Manhattan, September 27, 2007 - After my Spanish class at NYU (to which was nearly late because a Barack Obama rally in Washington Square park meant I had to walk the long way around), I walked to the new Whole Foods on Houston Street, looking for a quick bite to eat. I found it upstairs at Sushiya. You sit at the counter, and plates of sushi and other items glide by on a magnetic track. Pick the ones you want to eat, stack the plates (which are color-coded by price) when they're empty, and pay when you're done.
It's a neat gimmick; a woman sitting at the counter (one of only two other people at the counter at the time) says she'd seen this in Amsterdam before, but it was my first encounter with something like this. To me, it seems like something that might be common in Tokyo. The whole two lonely people in a mostly-empty weirdly-lit vaguely futuristic sushi joint somehow gave off a "Lost In Translation" vibe. I suppose we could have spent a chaste night singing karaoke and filming whiskey commercials, but I simply ate four plates and left to go to a nearby bar.
The bar was tiny, modernly designed, and empty except for a friend who was bartending. And then she had to leave for a few minutes, leaving me in charge and completely alone, watching a soundless episode of "Who's The Boss" over the bar. Which was even more surreal than the sushi conveyor belt. Then she came back, having changed into her space camp jump suit, and soon afterwards a few more of her friend showed up, one in deely boppers and one in a track suit with miniature lights sewn in. "The Wonder Years" came on the TV and another guy and I had a conversation about our crushes on Winnie Cooper.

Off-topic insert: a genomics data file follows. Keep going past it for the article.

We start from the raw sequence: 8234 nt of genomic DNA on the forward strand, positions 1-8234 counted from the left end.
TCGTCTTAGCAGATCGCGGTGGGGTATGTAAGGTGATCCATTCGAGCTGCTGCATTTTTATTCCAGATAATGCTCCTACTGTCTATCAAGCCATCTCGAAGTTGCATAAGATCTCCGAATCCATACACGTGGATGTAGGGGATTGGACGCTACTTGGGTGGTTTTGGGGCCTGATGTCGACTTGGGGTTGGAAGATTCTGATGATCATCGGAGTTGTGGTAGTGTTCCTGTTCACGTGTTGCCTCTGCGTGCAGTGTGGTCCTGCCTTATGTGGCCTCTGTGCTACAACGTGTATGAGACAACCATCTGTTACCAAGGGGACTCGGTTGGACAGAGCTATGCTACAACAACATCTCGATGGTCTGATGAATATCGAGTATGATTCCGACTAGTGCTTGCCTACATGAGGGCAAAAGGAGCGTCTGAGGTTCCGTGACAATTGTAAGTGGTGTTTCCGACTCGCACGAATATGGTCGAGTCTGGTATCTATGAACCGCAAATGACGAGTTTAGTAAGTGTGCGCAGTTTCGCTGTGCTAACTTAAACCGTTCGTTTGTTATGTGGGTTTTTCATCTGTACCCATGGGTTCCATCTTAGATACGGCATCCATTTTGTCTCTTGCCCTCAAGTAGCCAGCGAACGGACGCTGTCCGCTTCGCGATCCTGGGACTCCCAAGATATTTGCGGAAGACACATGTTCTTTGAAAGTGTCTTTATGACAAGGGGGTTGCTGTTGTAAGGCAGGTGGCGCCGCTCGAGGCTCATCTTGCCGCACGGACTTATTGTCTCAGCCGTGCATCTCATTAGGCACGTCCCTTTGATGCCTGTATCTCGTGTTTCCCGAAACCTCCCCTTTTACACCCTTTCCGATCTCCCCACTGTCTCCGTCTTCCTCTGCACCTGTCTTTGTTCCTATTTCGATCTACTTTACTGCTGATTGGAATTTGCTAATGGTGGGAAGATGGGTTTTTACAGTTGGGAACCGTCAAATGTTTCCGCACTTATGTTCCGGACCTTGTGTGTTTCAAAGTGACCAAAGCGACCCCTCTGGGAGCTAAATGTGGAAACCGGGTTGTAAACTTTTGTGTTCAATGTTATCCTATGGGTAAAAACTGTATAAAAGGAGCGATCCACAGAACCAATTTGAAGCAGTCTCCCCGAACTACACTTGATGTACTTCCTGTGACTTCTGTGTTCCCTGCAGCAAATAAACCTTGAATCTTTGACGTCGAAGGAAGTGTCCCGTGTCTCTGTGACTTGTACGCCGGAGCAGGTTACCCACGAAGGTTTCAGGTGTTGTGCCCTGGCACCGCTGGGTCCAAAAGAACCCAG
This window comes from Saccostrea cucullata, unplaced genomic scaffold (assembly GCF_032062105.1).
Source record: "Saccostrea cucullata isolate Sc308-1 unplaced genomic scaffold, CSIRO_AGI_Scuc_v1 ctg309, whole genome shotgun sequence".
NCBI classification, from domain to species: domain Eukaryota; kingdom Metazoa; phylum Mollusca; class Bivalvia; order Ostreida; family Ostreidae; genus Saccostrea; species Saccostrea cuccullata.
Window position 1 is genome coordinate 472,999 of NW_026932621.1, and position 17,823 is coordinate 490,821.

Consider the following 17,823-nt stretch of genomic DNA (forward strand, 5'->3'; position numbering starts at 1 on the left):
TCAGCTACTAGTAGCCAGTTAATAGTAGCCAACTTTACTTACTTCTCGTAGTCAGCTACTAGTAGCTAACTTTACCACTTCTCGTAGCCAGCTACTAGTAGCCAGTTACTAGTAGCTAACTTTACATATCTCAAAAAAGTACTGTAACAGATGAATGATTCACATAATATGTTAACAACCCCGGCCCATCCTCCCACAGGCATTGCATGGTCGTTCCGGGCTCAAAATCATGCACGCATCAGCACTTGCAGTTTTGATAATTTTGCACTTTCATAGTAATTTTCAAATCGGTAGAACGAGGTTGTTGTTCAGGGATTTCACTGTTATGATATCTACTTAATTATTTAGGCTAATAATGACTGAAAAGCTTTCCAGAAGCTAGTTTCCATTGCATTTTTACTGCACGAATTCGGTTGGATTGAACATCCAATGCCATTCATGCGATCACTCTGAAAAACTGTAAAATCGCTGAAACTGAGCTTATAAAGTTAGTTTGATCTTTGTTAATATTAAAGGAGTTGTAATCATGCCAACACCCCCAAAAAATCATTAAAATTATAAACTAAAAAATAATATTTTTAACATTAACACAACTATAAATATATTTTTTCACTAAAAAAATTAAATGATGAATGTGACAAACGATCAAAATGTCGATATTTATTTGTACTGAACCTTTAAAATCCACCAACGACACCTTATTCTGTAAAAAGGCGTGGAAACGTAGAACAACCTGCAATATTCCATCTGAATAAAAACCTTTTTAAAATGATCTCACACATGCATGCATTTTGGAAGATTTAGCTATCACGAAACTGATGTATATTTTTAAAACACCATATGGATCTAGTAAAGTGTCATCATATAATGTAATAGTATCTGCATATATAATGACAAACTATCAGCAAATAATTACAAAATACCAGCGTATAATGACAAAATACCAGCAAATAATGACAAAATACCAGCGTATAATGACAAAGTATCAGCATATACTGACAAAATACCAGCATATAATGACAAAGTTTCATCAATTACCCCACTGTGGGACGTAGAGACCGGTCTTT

Maybe I was in my own quirky independent film adventure after all? Well, she had invited people to the bar for her birthday (which was three weeks earlier), and told everyone that there was a space theme, but I was lame and came as a guy who shopped at Banana Republic. (The first Banana Republic on Mars, maybe?) She made us a great lemon drop shot, I had one more drink, then I went home early because it was a work night. Stupid work. It always gets in the way of my quirky independent film adventures.
(Oh, by the way, the sushi was sadly not that great, and a bit pricey for what you got. It's worth a look, at least. More photos here, here, and here.)